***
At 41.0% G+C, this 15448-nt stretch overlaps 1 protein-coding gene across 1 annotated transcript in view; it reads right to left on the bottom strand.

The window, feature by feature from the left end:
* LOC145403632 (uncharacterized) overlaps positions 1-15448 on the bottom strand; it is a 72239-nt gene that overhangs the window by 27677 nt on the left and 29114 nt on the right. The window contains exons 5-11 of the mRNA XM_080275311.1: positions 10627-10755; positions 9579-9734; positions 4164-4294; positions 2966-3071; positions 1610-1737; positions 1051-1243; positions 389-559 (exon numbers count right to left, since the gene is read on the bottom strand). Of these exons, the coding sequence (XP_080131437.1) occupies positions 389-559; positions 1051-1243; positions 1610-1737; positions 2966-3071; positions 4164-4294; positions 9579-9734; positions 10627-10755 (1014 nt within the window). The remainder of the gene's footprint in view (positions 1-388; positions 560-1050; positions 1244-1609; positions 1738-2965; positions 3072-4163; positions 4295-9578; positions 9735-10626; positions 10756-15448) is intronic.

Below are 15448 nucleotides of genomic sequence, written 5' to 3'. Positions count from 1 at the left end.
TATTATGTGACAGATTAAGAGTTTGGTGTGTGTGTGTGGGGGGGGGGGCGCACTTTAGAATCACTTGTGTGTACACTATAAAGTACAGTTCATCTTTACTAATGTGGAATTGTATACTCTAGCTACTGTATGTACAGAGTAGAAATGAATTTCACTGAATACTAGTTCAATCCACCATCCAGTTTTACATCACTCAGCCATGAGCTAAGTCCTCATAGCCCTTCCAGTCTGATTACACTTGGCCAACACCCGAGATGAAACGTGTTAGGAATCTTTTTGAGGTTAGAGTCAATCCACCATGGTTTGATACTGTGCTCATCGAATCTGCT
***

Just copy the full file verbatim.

At 41.0% G+C, this 15448-nt stretch overlaps 1 protein-coding gene across 1 annotated transcript in view; it reads right to left on the bottom strand.

The window, feature by feature from the left end:
* LOC145403632 (uncharacterized) overlaps positions 1-15448 on the bottom strand; it is a 72239-nt gene that overhangs the window by 27677 nt on the left and 29114 nt on the right. The window contains exons 5-11 of the mRNA XM_080275311.1: positions 10627-10755; positions 9579-9734; positions 4164-4294; positions 2966-3071; positions 1610-1737; positions 1051-1243; positions 389-559 (exon numbers count right to left, since the gene is read on the bottom strand). Of these exons, the coding sequence (XP_080131437.1) occupies positions 389-559; positions 1051-1243; positions 1610-1737; positions 2966-3071; positions 4164-4294; positions 9579-9734; positions 10627-10755 (1014 nt within the window). The remainder of the gene's footprint in view (positions 1-388; positions 560-1050; positions 1244-1609; positions 1738-2965; positions 3072-4163; positions 4295-9578; positions 9735-10626; positions 10756-15448) is intronic.

Below are 15448 nucleotides of genomic sequence, written 5' to 3'. Positions count from 1 at the left end.
TATTATGTGACAGATTAAGAGTTTGGTGTGTGTGTGTGGGGGGGGGGGCGCACTTTAGAATCACTTGTGTGTACACTATAAAGTACAGTTCATCTTTACTAATGTGGAATTGTATACTCTAGCTACTGTATGTACAGAGTAGAAATGAATTTCACTGAATACTAGTTCAATCCACCATCCAGTTTTACATCACTCAGCCATGAGCTAAGTCCTCATAGCCCTTCCAGTCTGATTACACTTGGCCAACACCCGAGATGAAACGTGTTAGGAATCTTTTTGAGGTTAGAGTCAATCCACCATGGTTTGATACTGTGCTCATCGAATCTGCT